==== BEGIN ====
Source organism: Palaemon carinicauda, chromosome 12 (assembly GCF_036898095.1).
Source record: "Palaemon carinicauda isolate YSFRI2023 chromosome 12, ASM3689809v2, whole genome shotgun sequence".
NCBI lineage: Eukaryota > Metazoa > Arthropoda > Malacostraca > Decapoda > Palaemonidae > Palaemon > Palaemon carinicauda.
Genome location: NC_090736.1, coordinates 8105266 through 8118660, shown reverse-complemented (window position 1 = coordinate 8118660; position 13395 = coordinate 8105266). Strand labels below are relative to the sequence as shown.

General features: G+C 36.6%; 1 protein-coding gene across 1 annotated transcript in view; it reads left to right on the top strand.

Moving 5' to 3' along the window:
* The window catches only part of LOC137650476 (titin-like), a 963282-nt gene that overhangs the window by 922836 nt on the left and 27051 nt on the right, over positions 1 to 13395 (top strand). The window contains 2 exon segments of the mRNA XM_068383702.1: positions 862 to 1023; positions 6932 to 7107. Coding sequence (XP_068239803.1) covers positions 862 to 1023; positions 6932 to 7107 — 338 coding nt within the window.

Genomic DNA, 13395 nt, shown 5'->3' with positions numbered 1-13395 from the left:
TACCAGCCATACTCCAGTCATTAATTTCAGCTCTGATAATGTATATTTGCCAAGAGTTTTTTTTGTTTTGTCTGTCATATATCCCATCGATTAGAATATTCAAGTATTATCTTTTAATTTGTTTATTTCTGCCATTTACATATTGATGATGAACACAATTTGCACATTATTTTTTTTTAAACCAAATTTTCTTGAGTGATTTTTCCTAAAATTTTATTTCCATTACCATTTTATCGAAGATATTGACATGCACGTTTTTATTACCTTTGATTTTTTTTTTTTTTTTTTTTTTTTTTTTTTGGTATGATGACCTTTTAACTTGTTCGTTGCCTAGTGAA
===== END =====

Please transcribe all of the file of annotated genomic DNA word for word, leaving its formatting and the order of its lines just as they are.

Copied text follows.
Source organism: Palaemon carinicauda, chromosome 12 (assembly GCF_036898095.1).
Source record: "Palaemon carinicauda isolate YSFRI2023 chromosome 12, ASM3689809v2, whole genome shotgun sequence".
NCBI lineage: Eukaryota > Metazoa > Arthropoda > Malacostraca > Decapoda > Palaemonidae > Palaemon > Palaemon carinicauda.
Genome location: NC_090736.1, coordinates 8105266 through 8118660, shown reverse-complemented (window position 1 = coordinate 8118660; position 13395 = coordinate 8105266). Strand labels below are relative to the sequence as shown.

General features: G+C 36.6%; 1 protein-coding gene across 1 annotated transcript in view; it reads left to right on the top strand.

Moving 5' to 3' along the window:
* The window catches only part of LOC137650476 (titin-like), a 963282-nt gene that overhangs the window by 922836 nt on the left and 27051 nt on the right, over positions 1 to 13395 (top strand). The window contains 2 exon segments of the mRNA XM_068383702.1: positions 862 to 1023; positions 6932 to 7107. Coding sequence (XP_068239803.1) covers positions 862 to 1023; positions 6932 to 7107 — 338 coding nt within the window.

Genomic DNA, 13395 nt, shown 5'->3' with positions numbered 1-13395 from the left:
TACCAGCCATACTCCAGTCATTAATTTCAGCTCTGATAATGTATATTTGCCAAGAGTTTTTTTTGTTTTGTCTGTCATATATCCCATCGATTAGAATATTCAAGTATTATCTTTTAATTTGTTTATTTCTGCCATTTACATATTGATGATGAACACAATTTGCACATTATTTTTTTTTAAACCAAATTTTCTTGAGTGATTTTTCCTAAAATTTTATTTCCATTACCATTTTATCGAAGATATTGACATGCACGTTTTTATTACCTTTGATTTTTTTTTTTTTTTTTTTTTTTTTTTTTTGGTATGATGACCTTTTAACTTGTTCGTTGCCTAGTGAA